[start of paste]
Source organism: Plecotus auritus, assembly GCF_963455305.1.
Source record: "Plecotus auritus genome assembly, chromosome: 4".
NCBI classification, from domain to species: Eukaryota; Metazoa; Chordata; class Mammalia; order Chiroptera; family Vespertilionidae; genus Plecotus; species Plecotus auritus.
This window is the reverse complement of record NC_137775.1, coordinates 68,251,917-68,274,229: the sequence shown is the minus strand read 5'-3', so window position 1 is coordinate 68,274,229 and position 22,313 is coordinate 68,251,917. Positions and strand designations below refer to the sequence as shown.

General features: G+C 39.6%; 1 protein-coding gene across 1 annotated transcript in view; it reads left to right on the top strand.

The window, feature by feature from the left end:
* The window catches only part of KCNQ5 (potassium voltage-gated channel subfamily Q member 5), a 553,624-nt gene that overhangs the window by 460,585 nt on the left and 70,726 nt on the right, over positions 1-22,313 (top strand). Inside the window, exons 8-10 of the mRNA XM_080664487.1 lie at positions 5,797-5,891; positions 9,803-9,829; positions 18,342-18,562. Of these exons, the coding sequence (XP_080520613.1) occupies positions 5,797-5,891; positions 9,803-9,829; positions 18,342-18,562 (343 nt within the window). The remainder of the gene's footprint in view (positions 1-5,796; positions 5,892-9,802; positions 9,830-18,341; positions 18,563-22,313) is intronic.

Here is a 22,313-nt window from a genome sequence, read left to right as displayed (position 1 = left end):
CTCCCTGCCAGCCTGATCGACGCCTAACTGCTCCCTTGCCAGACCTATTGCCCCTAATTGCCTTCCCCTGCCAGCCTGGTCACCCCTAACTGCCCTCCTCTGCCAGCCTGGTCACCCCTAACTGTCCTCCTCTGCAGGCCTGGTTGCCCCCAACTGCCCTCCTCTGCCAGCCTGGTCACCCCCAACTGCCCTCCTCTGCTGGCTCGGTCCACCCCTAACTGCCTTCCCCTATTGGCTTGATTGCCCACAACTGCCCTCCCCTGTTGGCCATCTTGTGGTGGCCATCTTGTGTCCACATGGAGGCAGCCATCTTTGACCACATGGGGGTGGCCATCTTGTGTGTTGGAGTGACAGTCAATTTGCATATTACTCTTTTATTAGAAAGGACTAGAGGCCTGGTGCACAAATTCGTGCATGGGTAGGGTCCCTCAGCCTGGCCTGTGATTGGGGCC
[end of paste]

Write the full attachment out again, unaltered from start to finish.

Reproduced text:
Source organism: Plecotus auritus, assembly GCF_963455305.1.
Source record: "Plecotus auritus genome assembly, chromosome: 4".
NCBI classification, from domain to species: Eukaryota; Metazoa; Chordata; class Mammalia; order Chiroptera; family Vespertilionidae; genus Plecotus; species Plecotus auritus.
This window is the reverse complement of record NC_137775.1, coordinates 68,251,917-68,274,229: the sequence shown is the minus strand read 5'-3', so window position 1 is coordinate 68,274,229 and position 22,313 is coordinate 68,251,917. Positions and strand designations below refer to the sequence as shown.

General features: G+C 39.6%; 1 protein-coding gene across 1 annotated transcript in view; it reads left to right on the top strand.

The window, feature by feature from the left end:
* The window catches only part of KCNQ5 (potassium voltage-gated channel subfamily Q member 5), a 553,624-nt gene that overhangs the window by 460,585 nt on the left and 70,726 nt on the right, over positions 1-22,313 (top strand). Inside the window, exons 8-10 of the mRNA XM_080664487.1 lie at positions 5,797-5,891; positions 9,803-9,829; positions 18,342-18,562. Of these exons, the coding sequence (XP_080520613.1) occupies positions 5,797-5,891; positions 9,803-9,829; positions 18,342-18,562 (343 nt within the window). The remainder of the gene's footprint in view (positions 1-5,796; positions 5,892-9,802; positions 9,830-18,341; positions 18,563-22,313) is intronic.

Here is a 22,313-nt window from a genome sequence, read left to right as displayed (position 1 = left end):
CTCCCTGCCAGCCTGATCGACGCCTAACTGCTCCCTTGCCAGACCTATTGCCCCTAATTGCCTTCCCCTGCCAGCCTGGTCACCCCTAACTGCCCTCCTCTGCCAGCCTGGTCACCCCTAACTGTCCTCCTCTGCAGGCCTGGTTGCCCCCAACTGCCCTCCTCTGCCAGCCTGGTCACCCCCAACTGCCCTCCTCTGCTGGCTCGGTCCACCCCTAACTGCCTTCCCCTATTGGCTTGATTGCCCACAACTGCCCTCCCCTGTTGGCCATCTTGTGGTGGCCATCTTGTGTCCACATGGAGGCAGCCATCTTTGACCACATGGGGGTGGCCATCTTGTGTGTTGGAGTGACAGTCAATTTGCATATTACTCTTTTATTAGAAAGGACTAGAGGCCTGGTGCACAAATTCGTGCATGGGTAGGGTCCCTCAGCCTGGCCTGTGATTGGGGCC